In 1884, Koller and Jelinek introduced topical cocaine for mucosal anesthesia, which became a key chemical platform technology that greatly advanced office-based laryngeal surgery. Soon thereafter, Fraenkel (Fig. 4) performed the first successful transoral endoscopic resection of glottic cancer using mirror guidance. It is possible that this represents the first minimally invasive endoscopic cancer cure as well. There were further similar isolated reports over the next 30 years. This early endoscopic cancer treatment achievement did not significantly alter management strategies for glottic cancer, which were primarily comprised of transcervical open laryngectomy procedures.






Fig. 2. Jacob Solis Cohen (1838–1927). (Photograph circa 1868, courtesy of Thomas Jefferson University, Archives & Special Collections, Scott Memorial Library, Philadelphia.)






Fig. 3. Theodor Billroth (1829–1894).






Fig. 4. Bernhard Fraenkel (1836–1911).






Fig. 5. Alfred Kirstein (1863–1922).






Fig. 6. Gustav Killian (1860–1921).


History and Development of Glottic Cancer Treatment: the 20Th Century


Formal Direct Laryngoscopic Treatment of Glottic Cancer

In 1895, Kirstein (Fig. 5) reintroduced direct laryngoscopy, described tracheoscopy, and established this technique as a routine surgical methodology. It can be argued that this advancement was the most influential in the history of laryngology given the ensuing development of general endotracheal anesthesia, cardiopulmonary resuscitation, and critical care management. Pursuant to our specialty, direct laryngoscopy became the foundation for a majority endoscopic cancer treatment of the upper aerodigestive tract. Kirstein also predicted that Oertel’s laryngeal stroboscope would be combined with direct laryngoscopy to enhance patient management of vocal-fold lesions. It was the promise of increased precision associated with direct laryngoscopy and commensurate advancements in anesthesia that subsequently promulgated the migration of direct endolaryngeal cancer surgery to the operating room, where most complex endolaryngeal surgery was done in the 20th century.

Killian (Fig. 6) acknowledged Kirstein’s achievements and based on this work introduced rigid bronchoscopy and suspension laryngoscopy. After modifying the Killian suspension laryngoscope, Lynch (Fig. 7) published a series of 39 patients whose early glottic cancers were excised en bloc by suspension laryngoscopy. This became the first substantial series of endoscopic glottic cancer resections. He carefully selected lesions that were exposed adequately, of small volume, limited to a single vocal cord, and did not extend to the anterior commissure or vocal process. Due to the technical difficulties of suspension laryngoscopy without general endotracheal anesthesia, this approach remained obscure.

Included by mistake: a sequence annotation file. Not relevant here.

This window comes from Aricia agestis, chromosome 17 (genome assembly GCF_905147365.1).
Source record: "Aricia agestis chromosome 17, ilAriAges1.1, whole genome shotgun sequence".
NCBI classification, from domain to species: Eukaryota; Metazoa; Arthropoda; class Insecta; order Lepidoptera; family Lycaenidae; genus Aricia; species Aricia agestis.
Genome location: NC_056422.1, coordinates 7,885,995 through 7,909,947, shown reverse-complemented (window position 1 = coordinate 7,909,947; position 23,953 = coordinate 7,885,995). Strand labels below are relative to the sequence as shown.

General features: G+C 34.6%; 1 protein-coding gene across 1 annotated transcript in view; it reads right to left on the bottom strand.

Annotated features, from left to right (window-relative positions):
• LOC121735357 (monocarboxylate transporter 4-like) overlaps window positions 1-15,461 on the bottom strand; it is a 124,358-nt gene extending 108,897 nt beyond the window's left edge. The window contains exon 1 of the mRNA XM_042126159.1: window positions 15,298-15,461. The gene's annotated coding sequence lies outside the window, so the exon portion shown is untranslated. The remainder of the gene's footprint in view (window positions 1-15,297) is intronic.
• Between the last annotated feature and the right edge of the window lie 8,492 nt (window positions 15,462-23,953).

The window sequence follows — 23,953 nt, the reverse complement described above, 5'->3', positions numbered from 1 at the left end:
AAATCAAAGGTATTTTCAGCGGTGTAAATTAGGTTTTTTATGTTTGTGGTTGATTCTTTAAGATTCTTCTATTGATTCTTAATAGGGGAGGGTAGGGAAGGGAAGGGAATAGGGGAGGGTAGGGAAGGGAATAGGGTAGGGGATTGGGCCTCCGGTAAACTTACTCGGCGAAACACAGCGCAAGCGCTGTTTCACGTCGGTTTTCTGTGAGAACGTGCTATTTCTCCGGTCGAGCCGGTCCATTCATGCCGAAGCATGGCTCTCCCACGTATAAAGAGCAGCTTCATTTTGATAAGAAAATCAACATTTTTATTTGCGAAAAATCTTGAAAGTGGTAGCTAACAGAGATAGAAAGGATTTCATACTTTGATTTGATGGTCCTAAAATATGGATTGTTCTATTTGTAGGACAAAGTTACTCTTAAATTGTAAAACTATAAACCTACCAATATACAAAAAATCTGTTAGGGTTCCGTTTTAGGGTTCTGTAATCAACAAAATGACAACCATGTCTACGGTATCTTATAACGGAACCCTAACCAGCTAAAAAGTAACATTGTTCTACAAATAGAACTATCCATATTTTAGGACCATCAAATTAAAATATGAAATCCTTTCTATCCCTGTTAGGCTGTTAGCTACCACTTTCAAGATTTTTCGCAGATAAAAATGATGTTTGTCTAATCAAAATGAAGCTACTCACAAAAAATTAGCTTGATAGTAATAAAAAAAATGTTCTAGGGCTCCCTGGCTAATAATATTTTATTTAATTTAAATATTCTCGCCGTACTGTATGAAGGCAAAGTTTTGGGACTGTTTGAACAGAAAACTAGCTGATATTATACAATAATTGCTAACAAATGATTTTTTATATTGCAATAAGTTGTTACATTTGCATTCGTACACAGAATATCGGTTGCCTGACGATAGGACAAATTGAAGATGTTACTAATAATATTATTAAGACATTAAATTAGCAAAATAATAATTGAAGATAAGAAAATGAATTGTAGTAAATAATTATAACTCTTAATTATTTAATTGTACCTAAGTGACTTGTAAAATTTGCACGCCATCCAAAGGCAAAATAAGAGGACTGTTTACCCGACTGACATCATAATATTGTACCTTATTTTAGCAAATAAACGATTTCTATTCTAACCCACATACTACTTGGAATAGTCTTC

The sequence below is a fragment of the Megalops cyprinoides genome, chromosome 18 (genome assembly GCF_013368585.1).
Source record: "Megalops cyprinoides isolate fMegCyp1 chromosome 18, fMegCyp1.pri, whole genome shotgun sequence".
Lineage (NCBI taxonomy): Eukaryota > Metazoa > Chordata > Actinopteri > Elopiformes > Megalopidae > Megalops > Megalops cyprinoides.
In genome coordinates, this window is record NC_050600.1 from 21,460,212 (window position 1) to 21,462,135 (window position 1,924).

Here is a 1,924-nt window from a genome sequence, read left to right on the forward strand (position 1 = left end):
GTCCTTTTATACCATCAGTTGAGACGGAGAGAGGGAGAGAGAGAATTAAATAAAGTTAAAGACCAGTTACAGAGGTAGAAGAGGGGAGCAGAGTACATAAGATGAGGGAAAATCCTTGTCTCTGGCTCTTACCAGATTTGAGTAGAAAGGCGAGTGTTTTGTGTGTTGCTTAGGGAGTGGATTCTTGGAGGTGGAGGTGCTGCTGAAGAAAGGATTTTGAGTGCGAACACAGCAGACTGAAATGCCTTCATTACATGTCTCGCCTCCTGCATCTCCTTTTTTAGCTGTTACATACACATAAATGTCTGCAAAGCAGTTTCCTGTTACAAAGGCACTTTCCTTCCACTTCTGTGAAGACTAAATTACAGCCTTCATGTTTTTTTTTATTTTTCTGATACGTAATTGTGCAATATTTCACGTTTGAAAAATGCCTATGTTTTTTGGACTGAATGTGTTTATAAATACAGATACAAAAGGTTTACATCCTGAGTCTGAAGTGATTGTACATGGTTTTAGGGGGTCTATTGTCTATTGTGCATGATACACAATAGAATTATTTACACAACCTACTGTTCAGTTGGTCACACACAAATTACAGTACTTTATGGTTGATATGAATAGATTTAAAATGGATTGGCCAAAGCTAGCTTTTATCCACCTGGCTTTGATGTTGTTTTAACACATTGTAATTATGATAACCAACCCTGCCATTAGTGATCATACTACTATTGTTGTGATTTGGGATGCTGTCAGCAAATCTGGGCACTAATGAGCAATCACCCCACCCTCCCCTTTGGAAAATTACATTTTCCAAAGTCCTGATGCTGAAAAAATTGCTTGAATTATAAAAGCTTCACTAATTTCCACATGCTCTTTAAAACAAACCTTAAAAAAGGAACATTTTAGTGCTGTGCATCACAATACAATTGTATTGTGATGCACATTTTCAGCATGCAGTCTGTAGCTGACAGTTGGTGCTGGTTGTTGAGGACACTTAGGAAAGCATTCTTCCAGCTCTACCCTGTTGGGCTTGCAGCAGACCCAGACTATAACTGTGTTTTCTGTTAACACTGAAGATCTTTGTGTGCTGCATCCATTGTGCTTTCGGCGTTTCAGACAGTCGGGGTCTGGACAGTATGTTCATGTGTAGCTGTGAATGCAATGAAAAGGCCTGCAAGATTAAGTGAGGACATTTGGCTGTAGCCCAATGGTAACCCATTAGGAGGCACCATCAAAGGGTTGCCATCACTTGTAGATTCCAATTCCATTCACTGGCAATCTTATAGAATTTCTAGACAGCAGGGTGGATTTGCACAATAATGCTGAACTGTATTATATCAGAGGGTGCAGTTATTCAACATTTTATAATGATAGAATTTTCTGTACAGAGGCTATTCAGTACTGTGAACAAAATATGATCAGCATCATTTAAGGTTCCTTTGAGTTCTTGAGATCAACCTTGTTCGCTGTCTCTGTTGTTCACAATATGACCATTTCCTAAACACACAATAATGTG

Jako commenced experiments with laser technology to remove human tissue in the mid-1960s. By the early 1970s, Jako, Strong, and Vaughan were likely the first surgeons
to remove human tissue with a laser and shortly thereafter employed this groundbreaking technology to resect glottic cancer. Thirty years later, Zeitels et al. introduced angiolytic laser treatment of glottic cancer based on Folkman’s principles of neoplastic angiogenesis.






Fig. 7. Robert Clyde Lynch (1880–1931).


Glottic Cancer


Disease Presentation and Philosophy of Management

In the United States, glottic cancer comprises <6,500 of the new <10,000 laryngeal cancer cases per annum. Hoarseness is the primary presenting symptom, however, with larger neoplasms, patients may also report airway restriction, discomfort, hemoptysis, dysphagia, odynophagia, and referred ear pain (otalgia). Glottic cancer is unique as compared with other sites of the upper aerodigestive tract due to the low incidence of regional metastasis and the ease in which the disease is cured locally if the correct surgical procedure is selected.

The success of local control of the primary tumor arises from the fact that the anatomy of the larynx is a relatively isolated “box.” It is bounded by a thick cartilaginous frame and dense connective tissue that are resistant to local and regional cancer spread while creating a series of self-contained compartments. This structural composition facilitates a variety of transoral (endoscopic) and transcervical (open neck) partial laryngectomy procedures that strive to preserve the three most critical functions of the larynx: (a) patent adequate airway caliber, (b) competent valve to preclude aspiration during deglutition, and (c) phonation and voice.